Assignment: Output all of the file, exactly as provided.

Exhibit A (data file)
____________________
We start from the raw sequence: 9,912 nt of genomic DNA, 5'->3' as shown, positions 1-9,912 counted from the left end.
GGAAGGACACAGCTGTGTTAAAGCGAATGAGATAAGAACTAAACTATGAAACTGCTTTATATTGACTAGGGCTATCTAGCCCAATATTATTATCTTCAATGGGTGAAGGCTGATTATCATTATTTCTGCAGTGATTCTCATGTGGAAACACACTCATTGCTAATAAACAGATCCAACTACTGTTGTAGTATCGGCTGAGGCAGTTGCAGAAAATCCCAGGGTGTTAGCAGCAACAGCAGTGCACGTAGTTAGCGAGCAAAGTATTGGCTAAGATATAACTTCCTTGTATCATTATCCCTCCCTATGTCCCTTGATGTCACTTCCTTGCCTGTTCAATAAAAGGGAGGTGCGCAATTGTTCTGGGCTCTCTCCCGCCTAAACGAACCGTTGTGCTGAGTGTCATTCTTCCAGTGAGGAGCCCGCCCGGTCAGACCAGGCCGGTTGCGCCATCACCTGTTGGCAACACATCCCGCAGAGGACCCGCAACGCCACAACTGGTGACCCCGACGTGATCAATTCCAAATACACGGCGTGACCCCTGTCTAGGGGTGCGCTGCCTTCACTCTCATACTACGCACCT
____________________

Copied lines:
We start from the raw sequence: 9,912 nt of genomic DNA, 5'->3' as shown, positions 1-9,912 counted from the left end.
GGAAGGACACAGCTGTGTTAAAGCGAATGAGATAAGAACTAAACTATGAAACTGCTTTATATTGACTAGGGCTATCTAGCCCAATATTATTATCTTCAATGGGTGAAGGCTGATTATCATTATTTCTGCAGTGATTCTCATGTGGAAACACACTCATTGCTAATAAACAGATCCAACTACTGTTGTAGTATCGGCTGAGGCAGTTGCAGAAAATCCCAGGGTGTTAGCAGCAACAGCAGTGCACGTAGTTAGCGAGCAAAGTATTGGCTAAGATATAACTTCCTTGTATCATTATCCCTCCCTATGTCCCTTGATGTCACTTCCTTGCCTGTTCAATAAAAGGGAGGTGCGCAATTGTTCTGGGCTCTCTCCCGCCTAAACGAACCGTTGTGCTGAGTGTCATTCTTCCAGTGAGGAGCCCGCCCGGTCAGACCAGGCCGGTTGCGCCATCACCTGTTGGCAACACATCCCGCAGAGGACCCGCAACGCCACAACTGGTGACCCCGACGTGATCAATTCCAAATACACGGCGTGACCCCTGTCTAGGGGTGCGCTGCCTTCACTCTCATACTACGCACCT